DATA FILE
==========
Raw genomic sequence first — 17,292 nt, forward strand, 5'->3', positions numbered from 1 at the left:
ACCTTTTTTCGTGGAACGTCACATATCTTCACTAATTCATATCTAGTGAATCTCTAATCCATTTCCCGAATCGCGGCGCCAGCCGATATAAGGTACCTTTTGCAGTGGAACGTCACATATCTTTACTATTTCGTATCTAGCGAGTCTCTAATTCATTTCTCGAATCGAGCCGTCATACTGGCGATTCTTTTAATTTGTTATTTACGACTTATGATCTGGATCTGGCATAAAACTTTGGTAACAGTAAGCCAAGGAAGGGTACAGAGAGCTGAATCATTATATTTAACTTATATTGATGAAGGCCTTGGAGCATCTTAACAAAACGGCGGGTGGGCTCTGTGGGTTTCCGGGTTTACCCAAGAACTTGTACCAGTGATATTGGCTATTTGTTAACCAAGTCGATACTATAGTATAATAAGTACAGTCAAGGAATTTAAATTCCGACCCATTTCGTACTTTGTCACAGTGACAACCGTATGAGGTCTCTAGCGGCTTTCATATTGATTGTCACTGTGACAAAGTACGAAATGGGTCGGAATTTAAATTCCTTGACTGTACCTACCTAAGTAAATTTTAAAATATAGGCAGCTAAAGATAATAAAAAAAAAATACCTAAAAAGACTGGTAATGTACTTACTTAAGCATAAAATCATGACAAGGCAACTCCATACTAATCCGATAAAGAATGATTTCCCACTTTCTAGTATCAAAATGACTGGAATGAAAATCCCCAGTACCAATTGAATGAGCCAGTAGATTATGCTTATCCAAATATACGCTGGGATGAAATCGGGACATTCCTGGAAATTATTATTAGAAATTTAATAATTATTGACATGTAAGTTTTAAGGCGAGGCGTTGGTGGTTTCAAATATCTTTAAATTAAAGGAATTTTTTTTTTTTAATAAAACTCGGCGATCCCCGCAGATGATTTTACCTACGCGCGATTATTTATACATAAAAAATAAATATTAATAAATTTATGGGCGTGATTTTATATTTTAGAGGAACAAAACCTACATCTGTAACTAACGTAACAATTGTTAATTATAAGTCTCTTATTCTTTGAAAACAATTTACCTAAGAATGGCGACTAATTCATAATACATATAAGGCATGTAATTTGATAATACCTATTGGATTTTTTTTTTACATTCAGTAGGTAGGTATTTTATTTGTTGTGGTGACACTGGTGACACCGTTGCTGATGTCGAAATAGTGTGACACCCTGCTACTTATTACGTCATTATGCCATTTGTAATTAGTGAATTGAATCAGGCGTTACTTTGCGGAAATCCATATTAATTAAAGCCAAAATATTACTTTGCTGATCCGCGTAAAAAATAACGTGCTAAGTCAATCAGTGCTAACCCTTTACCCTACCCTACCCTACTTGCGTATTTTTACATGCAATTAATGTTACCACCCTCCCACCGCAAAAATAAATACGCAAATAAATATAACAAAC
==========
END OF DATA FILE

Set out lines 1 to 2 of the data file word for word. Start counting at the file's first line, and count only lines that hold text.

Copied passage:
Raw genomic sequence first — 17,292 nt, forward strand, 5'->3', positions numbered from 1 at the left:
ACCTTTTTTCGTGGAACGTCACATATCTTCACTAATTCATATCTAGTGAATCTCTAATCCATTTCCCGAATCGCGGCGCCAGCCGATATAAGGTACCTTTTGCAGTGGAACGTCACATATCTTTACTATTTCGTATCTAGCGAGTCTCTAATTCATTTCTCGAATCGAGCCGTCATACTGGCGATTCTTTTAATTTGTTATTTACGACTTATGATCTGGATCTGGCATAAAACTTTGGTAACAGTAAGCCAAGGAAGGGTACAGAGAGCTGAATCATTATATTTAACTTATATTGATGAAGGCCTTGGAGCATCTTAACAAAACGGCGGGTGGGCTCTGTGGGTTTCCGGGTTTACCCAAGAACTTGTACCAGTGATATTGGCTATTTGTTAACCAAGTCGATACTATAGTATAATAAGTACAGTCAAGGAATTTAAATTCCGACCCATTTCGTACTTTGTCACAGTGACAACCGTATGAGGTCTCTAGCGGCTTTCATATTGATTGTCACTGTGACAAAGTACGAAATGGGTCGGAATTTAAATTCCTTGACTGTACCTACCTAAGTAAATTTTAAAATATAGGCAGCTAAAGATAATAAAAAAAAAATACCTAAAAAGACTGGTAATGTACTTACTTAAGCATAAAATCATGACAAGGCAACTCCATACTAATCCGATAAAGAATGATTTCCCACTTTCTAGTATCAAAATGACTGGAATGAAAATCCCCAGTACCAATTGAATGAGCCAGTAGATTATGCTTATCCAAATATACGCTGGGATGAAATCGGGACATTCCTGGAAATTATTATTAGAAATTTAATAATTATTGACATGTAAGTTTTAAGGCGAGGCGTTGGTGGTTTCAAATATCTTTAAATTAAAGGAATTTTTTTTTTTTAATAAAACTCGGCGATCCCCGCAGATGATTTTACCTACGCGCGATTATTTATACATAAAAAATAAATATTAATAAATTTATGGGCGTGATTTTATATTTTAGAGGAACAAAACCTACATCTGTAACTAACGTAACAATTGTTAATTATAAGTCTCTTATTCTTTGAAAACAATTTACCTAAGAATGGCGACTAATTCATAATACATATAAGGCATGTAATTTGATAATACCTATTGGATTTTTTTTTTACATTCAGTAGGTAGGTATTTTATTTGTTGTGGTGACACTGGTGACACCGTTGCTGATGTCGAAATAGTGTGACACCCTGCTACTTATTACGTCATTATGCCATTTGTAATTAGTGAATTGAATCAGGCGTTACTTTGCGGAAATCCATATTAATTAAAGCCAAAATATTACTTTGCTGATCCGCGTAAAAAATAACGTGCTAAGTCAATCAGTGCTAACCCTTTACCCTACCCTACCCTACTTGCGTATTTTTACATGCAATTAATGTTACCACCCTCCCACCGCAAAAATAAATACGCAAATAAATATAACAAAC